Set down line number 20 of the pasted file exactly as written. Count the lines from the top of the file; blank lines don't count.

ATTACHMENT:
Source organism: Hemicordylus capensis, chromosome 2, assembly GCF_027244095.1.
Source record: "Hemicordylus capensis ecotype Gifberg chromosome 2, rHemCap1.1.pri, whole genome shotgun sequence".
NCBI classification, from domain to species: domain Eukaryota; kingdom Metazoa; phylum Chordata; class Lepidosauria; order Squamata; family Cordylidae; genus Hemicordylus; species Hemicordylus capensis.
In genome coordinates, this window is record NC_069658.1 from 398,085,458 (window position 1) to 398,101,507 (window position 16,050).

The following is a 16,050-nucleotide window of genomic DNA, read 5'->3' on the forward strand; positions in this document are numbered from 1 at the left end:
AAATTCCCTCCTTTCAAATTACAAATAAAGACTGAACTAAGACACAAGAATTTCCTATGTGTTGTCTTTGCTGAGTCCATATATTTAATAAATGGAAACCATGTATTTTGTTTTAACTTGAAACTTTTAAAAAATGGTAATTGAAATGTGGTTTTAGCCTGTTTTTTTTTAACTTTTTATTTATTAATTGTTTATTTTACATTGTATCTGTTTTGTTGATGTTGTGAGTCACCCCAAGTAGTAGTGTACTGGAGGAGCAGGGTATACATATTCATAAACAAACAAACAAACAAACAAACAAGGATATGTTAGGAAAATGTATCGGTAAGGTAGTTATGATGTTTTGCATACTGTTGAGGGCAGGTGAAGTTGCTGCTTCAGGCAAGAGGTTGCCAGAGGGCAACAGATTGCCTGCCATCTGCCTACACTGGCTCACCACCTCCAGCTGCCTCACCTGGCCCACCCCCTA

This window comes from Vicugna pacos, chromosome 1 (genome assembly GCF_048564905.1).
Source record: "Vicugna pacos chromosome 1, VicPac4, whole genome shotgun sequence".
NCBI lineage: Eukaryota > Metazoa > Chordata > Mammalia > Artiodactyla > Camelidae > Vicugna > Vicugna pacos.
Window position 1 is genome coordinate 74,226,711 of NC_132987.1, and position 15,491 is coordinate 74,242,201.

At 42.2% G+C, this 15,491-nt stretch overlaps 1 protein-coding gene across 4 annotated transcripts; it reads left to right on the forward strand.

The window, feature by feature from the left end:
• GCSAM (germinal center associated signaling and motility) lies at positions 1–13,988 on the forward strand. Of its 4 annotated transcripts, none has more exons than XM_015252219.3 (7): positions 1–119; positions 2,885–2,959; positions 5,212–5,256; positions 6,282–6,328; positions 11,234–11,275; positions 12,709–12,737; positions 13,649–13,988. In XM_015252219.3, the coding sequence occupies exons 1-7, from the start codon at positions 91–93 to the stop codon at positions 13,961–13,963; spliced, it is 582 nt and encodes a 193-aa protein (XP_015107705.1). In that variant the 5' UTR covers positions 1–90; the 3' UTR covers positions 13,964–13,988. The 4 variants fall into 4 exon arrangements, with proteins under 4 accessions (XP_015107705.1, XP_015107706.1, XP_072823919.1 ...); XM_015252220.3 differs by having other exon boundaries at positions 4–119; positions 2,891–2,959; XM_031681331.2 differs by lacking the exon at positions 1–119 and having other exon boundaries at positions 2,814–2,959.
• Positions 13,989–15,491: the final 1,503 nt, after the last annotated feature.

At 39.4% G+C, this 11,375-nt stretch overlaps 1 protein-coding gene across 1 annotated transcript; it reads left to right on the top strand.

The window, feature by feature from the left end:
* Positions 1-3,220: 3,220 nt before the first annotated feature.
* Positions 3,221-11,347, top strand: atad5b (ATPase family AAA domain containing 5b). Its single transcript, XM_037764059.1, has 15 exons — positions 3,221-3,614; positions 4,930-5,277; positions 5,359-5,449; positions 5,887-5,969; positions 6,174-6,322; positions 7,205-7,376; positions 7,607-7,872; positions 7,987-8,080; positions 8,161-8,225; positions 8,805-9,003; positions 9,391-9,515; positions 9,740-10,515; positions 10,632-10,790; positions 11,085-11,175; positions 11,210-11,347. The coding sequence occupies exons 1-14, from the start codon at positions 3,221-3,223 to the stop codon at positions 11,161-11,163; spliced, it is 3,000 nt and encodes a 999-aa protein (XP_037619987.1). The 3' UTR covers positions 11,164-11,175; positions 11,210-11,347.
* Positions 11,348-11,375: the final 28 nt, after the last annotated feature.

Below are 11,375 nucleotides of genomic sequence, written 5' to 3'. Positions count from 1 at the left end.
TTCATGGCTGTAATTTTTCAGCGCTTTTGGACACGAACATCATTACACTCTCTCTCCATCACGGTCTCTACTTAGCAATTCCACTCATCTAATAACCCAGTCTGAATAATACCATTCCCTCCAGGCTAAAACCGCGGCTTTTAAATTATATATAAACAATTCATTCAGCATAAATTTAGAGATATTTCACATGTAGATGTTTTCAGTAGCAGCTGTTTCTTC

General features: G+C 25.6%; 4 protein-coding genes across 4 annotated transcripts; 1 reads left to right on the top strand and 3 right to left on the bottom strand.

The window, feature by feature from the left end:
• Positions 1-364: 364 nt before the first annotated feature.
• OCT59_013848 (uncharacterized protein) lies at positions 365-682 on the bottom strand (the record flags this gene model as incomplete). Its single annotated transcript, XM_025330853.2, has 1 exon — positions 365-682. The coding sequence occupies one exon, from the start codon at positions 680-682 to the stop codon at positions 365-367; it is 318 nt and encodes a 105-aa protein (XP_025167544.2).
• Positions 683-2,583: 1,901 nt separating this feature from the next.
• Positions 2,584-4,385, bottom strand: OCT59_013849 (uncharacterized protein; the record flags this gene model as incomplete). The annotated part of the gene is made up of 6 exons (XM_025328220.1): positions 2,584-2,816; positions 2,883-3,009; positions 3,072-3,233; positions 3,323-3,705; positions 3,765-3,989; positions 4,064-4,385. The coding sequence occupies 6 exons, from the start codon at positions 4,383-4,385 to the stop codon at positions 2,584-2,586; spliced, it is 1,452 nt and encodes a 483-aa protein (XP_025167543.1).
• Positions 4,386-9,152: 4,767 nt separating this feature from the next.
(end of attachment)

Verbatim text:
Below are 11,375 nucleotides of genomic sequence, written 5' to 3'. Positions count from 1 at the left end.